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Traditional Septic Systems: When to Repair or Replace

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Many people ask us if they can repair their traditional septic system’s lateral lines and if they are required to install an aerobic system for their next septic system replacement. There are a couple factors that play into each scenario, so let’s take a look.

Opportunities for Repair

If your system has absorption problems or issues with the lateral lines, your first instinct may be to repair the lateral lines. In order to do this, your system must meet current regulations and have an identified, specific area that requires repair.
Examples of potential specific repairs include:

  • Blockages found at an exact location
  • Specific parts of the system broken by a vehicle or machine
  • Separation of pipes or a belly in a pipe

When to Replace Your Septic System

If the system is old or is having a general absorption issue, replacement is probably the best route. If you believe you require a septic system replacement, you may be wondering if you are required to install an aerobic system. The answer depends mostly on the soil and site conditions. If your property has good absorptive soil, it may be possible to install a new drain field or lateral system while meeting the current regulations. Here in Texas, if the property is rocky or contains a high amount of clay, you will likely require an aerobic system. Although the old system may have been “grandfathered in,” the new system must meet current regulations.


2 thoughts on “Traditional Septic Systems: When to Repair or Replace

  1. Our home is over 30 years old. We have lived here 20. It is on a rocky hillside. We have had a leak in the driveway for years that drives us crazy. It does not smell and is clear water but it runs down the drive and out into the road. It only occurs when we do laundry…particularly if it is more than one load. Someone from the covenant (we do not belong to it) yelled at us once but has never returned. We do not have the cash to dig up our entire yard and have feared a septic leak.. A few years after we moved in, we had the tank pumped and they said it didn’t need it. We have not had it pumped since. We do smell sewer up by the house sometimes, which is where the pipe thing is. Thoughts?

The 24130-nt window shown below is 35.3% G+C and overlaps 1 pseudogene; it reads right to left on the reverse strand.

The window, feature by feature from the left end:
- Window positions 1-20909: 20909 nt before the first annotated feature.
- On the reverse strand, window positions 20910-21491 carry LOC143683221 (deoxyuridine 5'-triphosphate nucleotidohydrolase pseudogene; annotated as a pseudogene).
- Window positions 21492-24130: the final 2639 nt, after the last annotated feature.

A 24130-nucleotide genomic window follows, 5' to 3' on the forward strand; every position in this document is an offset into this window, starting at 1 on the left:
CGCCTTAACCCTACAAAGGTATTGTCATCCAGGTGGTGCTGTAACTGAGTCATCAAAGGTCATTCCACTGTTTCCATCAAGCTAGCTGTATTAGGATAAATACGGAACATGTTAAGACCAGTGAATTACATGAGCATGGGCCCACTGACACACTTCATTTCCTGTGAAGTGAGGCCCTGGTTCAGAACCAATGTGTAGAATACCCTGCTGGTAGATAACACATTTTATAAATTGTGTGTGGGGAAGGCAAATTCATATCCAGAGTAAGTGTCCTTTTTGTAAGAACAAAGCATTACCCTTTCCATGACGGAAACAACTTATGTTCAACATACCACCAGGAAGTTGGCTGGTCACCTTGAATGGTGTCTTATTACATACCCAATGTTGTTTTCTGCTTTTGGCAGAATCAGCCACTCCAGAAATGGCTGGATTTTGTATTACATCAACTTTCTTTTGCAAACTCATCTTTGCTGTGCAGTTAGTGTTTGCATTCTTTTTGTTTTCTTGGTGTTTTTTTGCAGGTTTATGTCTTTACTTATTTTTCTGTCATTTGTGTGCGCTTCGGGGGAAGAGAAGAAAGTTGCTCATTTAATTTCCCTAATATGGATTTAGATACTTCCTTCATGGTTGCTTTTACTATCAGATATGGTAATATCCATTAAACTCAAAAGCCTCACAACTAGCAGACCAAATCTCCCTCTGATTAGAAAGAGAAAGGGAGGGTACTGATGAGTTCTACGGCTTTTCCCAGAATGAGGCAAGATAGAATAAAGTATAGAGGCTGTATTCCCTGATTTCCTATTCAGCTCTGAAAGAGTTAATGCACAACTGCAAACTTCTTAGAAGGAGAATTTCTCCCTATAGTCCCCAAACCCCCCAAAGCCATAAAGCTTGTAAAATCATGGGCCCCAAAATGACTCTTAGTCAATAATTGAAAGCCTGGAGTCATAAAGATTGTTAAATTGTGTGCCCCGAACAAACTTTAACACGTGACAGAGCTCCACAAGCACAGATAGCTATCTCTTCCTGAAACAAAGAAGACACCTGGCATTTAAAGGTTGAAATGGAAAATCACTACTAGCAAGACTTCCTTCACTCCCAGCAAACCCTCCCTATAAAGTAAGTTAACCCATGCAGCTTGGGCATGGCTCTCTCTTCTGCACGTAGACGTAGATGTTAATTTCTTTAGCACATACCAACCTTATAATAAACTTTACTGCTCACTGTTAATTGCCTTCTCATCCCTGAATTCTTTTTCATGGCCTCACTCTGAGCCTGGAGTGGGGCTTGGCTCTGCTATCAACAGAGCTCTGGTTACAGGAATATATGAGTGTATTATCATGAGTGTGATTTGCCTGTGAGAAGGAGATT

• Before digging anything up, you might want to verify the source of that water. Perhaps the laundry discharge is not even connected to the septic system. Pumping the tank will not effect any surfacing water from the drain field in the long run. You might have to have the tank pumped, then one-by-one, run each faucet, toilet, laundry, etc. into the tank to be sure its all connected. If it is, then it sounds like it might be the drain field failing. You could also add septic dye to the tank, then see if your surfacing water ends up colored to be sure its from the drain field. There’s different ways to go about it. Due to the age of your system, it leads me to believe its probably your septic system, but you could follow these suggestions if you want to be sure first.

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